Dinosaur Train Geocaching
The Jim Henson Company has enlisted the help of PBS stations, museums, zoos, and aquariums nationwide to hide Dinosaur Train themed geocaches. Geocaching is a family friendly outdoor adventure that blends technology, gaming and environmental discovery. Each geocache features one of the dinosaurs found on the online Dinosaur Train Field Guide and contains educational information related to that dinosaur.
How to Find a Dinosaur Train Geocache
With the help of a GPS enabled device, each geocache will lead you to a safe, easy-to-access location. Click here for an up-to-date list of Dinosaur Train geocache locations. Can’t find a Dinosaur Train geocache in your viewing area? Stay tuned as we update the Dinosaur Train Geocaching webpage with instructions on how to make and hide your own Dinosaur Train geocache. Already a geocaching expert? Then try creating and hiding your family’s own Dinosaur Train-themed cache using our easy instructions. Check them out here!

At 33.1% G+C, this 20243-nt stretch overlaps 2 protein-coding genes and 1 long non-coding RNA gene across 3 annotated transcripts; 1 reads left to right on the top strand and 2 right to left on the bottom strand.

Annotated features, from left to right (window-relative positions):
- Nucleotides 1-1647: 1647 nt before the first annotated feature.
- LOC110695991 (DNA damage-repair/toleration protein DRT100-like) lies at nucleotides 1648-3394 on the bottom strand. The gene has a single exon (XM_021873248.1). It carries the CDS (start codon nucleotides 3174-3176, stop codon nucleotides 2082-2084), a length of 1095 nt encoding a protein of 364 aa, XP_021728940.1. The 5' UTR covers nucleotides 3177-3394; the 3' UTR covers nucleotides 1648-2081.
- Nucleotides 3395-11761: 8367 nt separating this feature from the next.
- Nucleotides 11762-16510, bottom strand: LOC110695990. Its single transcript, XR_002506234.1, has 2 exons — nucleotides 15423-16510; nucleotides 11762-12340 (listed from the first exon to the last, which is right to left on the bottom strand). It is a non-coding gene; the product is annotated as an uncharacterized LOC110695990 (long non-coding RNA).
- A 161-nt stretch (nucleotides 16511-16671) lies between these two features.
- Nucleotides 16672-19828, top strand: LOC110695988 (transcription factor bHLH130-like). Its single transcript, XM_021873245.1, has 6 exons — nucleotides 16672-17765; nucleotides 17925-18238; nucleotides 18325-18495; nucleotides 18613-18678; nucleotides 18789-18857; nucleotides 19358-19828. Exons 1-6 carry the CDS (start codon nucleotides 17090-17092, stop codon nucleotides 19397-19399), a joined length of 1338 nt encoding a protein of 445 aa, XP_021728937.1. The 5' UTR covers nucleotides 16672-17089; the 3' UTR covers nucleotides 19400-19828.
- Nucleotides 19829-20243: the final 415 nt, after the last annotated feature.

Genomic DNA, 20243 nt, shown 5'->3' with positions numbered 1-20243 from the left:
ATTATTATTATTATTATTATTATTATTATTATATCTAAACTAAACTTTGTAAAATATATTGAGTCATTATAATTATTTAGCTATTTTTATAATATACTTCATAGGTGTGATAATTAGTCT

Why Dinosaur Train and Geocaching?
Geocaching encourages children to explore their surroundings, use observational skills and have an adventure right in their own neighborhood. Critical and creative thinking skills are necessary when seeking a geocache, and these cornerstones of problem solving and scientific thought are modeled and transferred to children when geocaching with an older caregiver. For more information on this educational outreach initiative please visit the Dinosaur Train Geocaching.com Page.
What Is Geocaching?
Geocaching is a modern day, worldwide treasure hunt that began in 2000. Participants can both hide and seek containers called geocaches. To hide a geocache, participants pick a location and post the longitude and latitude coordinates online. To seek a geocache, participants visit a site like Geocaching.com to search for caches hidden in their area. Using the coordinates posted, seekers can begin their treasure hunt!
Geocache finders are not supposed to take the geocache once they’ve found it. There is a log book inside where finders can sign their name and announce their success. The geocache should be returned to its hiding spot when finders are finished. Geocachers can remove an item from the geocache but are requested to put in a replacement item of equal or greater value.
For more helpful hints, visit Geocaching.com’s Frequently Asked Questions and Finding Your First Geocache pages.